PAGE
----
Monday, December 29, 2014

Book Review: The Secret History by Donna Tartt



Fiction. I was searching for something good to read that was available immediately from my library's digital consortium (I have enough on my hold list), so I looked up Donna Tartt because I enjoyed The Goldfinch immensely (her most recent work, she won The Pulitzer Prize for it).  I thoroughly enjoyed this novel and I love the intelligence of her writing, but she most definitely tackles some deep and disturbing parts of the human psyche; so, if you are looking for something light to read, this is certainly not it.  However, if you are up for something a little more challenging than your average top seller, this is a good one because she is an excellent storyteller.

This work never exactly states what year it is, which I found both profoundly annoying and intriguing at the same time.  I was originally guessing the late 60s but then she mentions some styles of clothing that seem more like the 80s, and then a bit later some things that seem like the 90s (music primarily), so I am still not terribly certain of when exactly the events took place, even though I have finished the work.  I am fairly certain she meant for that to be the point: we live like the eras we identify with, small upscale colleges seem to warp you back to the late 60s when learning was valued before the sole focus now of obtaining a piece of paper to "get you a job," and so that we as readers do not obsess about spotting popular culture, but rather that we focus on the timelessness of these kinds of relationships and the people who have them.

The central story revolves around the protagonist Richard Papen, a small town California man, attending an exclusive college in Vermont called Hampden.  He eventually succeeds in his goal of becoming a part of a tiny group of classics majors, six in all, who center their lives around the tutelage of Professor Julian Morrow.  The work is quite like a Greek tragedy itself, slowly unfolding the background of events that lead up to the death of one of the characters, which we are told about from the very beginning of the novel.  You get everything very Greek in here: murder, incest, much imbibing of alcohol, highbrow thinking simultaneously with lowbrow behavior, the ruling classes, exclusivity, friendship, oddities of love, devotion to learning (not merely memorizing items for a test), and of course a dark ending.  If you are up for something that is complicated but a pleasure to read, if you value the effort real learning takes, and if you like the darker side of humanity, then I recommend this work to you.  Donna Tartt is an amazing writer, and I can see why she spends so much time working on each of her novels (about a decade): they are highly evolved microcosms of humanity, not remotely like easy beach readers that people toss to the side.  The ideas will stew around in your brain for quite some time.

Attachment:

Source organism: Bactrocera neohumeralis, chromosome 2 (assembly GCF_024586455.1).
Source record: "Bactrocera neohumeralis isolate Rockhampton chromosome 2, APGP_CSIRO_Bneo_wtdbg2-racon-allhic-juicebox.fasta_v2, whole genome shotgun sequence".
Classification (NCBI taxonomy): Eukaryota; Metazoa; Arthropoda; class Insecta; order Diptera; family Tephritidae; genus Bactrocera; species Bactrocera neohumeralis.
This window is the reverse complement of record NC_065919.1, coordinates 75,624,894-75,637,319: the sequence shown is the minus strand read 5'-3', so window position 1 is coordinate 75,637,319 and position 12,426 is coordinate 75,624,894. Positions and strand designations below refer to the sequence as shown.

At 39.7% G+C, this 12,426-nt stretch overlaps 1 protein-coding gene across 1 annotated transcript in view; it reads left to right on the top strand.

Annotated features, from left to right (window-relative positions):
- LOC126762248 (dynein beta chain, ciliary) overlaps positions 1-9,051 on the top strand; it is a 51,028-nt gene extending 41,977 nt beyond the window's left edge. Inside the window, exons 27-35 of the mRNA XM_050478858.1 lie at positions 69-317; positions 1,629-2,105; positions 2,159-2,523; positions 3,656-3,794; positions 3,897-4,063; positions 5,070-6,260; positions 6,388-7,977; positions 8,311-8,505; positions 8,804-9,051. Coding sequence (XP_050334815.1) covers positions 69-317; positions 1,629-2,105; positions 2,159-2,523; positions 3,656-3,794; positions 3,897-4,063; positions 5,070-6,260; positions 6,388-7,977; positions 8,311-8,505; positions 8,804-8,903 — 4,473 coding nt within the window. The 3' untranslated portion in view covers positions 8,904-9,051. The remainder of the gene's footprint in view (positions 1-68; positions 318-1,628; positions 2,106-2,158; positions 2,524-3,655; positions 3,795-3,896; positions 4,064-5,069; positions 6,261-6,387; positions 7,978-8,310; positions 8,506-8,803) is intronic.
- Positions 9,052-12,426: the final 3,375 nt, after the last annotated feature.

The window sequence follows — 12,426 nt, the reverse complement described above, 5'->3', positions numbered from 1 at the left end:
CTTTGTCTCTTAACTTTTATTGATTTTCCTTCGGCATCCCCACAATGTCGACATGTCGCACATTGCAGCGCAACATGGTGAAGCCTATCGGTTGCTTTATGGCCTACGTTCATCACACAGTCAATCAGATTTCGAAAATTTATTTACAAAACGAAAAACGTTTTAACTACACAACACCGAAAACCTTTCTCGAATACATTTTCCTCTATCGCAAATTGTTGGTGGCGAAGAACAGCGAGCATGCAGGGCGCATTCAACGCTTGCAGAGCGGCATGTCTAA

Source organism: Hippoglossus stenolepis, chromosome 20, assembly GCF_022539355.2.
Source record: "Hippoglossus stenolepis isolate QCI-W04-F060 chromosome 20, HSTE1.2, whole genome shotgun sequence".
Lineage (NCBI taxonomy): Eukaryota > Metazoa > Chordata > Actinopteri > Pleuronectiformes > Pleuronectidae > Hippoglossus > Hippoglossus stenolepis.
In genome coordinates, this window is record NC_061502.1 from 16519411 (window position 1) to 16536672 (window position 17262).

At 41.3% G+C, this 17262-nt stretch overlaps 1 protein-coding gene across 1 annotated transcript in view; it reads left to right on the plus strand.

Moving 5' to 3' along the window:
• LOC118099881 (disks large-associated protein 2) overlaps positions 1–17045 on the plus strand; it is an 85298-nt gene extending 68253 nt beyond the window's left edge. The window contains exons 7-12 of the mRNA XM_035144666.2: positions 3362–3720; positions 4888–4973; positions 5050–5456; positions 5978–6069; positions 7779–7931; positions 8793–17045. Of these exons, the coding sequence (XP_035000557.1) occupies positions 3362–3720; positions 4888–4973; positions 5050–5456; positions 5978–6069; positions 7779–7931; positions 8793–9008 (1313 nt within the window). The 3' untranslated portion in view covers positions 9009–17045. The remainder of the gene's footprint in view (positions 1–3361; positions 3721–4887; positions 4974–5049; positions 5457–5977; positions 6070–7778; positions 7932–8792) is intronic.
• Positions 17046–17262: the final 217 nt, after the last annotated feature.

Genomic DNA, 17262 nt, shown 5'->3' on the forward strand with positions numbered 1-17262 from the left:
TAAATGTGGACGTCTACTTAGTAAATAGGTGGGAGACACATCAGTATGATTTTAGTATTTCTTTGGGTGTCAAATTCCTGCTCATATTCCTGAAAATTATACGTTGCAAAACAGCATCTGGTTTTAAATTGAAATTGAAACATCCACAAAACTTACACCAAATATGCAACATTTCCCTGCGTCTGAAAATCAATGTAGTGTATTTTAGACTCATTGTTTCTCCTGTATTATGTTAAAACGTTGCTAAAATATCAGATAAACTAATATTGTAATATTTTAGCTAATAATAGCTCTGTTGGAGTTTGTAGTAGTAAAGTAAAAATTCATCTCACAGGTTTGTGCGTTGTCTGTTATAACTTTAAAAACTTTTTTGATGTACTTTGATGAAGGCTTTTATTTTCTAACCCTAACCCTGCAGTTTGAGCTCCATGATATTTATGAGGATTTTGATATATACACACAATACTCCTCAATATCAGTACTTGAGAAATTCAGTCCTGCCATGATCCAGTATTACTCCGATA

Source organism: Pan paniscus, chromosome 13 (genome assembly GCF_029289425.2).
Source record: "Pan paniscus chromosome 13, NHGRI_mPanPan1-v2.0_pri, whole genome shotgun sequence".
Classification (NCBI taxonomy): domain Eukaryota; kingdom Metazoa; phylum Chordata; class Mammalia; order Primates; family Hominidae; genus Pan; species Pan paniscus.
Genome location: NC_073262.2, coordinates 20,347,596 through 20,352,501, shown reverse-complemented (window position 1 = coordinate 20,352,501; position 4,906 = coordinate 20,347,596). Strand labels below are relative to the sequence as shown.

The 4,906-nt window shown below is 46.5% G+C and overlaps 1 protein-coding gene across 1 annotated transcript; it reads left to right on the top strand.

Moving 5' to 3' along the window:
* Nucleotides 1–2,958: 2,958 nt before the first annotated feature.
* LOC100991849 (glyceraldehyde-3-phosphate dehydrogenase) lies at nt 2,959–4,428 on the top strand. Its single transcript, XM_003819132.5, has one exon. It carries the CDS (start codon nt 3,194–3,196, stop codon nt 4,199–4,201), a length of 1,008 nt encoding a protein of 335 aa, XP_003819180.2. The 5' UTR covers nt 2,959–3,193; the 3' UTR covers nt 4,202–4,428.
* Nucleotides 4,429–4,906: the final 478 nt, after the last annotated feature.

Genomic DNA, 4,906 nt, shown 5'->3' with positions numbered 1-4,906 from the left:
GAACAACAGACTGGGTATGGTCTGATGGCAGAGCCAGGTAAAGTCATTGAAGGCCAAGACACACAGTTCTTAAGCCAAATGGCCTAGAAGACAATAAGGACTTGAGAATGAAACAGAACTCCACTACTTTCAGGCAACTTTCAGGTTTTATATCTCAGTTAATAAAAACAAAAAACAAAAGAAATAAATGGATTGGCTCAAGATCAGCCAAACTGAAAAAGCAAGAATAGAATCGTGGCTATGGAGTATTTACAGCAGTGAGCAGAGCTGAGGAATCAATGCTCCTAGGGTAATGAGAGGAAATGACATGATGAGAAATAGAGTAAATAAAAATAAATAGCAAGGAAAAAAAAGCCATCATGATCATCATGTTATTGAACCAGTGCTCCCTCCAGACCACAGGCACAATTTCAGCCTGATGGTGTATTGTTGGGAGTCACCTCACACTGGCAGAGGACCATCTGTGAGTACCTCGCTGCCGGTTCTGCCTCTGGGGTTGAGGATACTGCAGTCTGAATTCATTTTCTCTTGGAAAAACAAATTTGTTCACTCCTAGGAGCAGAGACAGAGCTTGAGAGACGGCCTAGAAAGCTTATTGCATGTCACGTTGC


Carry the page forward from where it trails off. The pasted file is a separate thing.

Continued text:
And so it goes...


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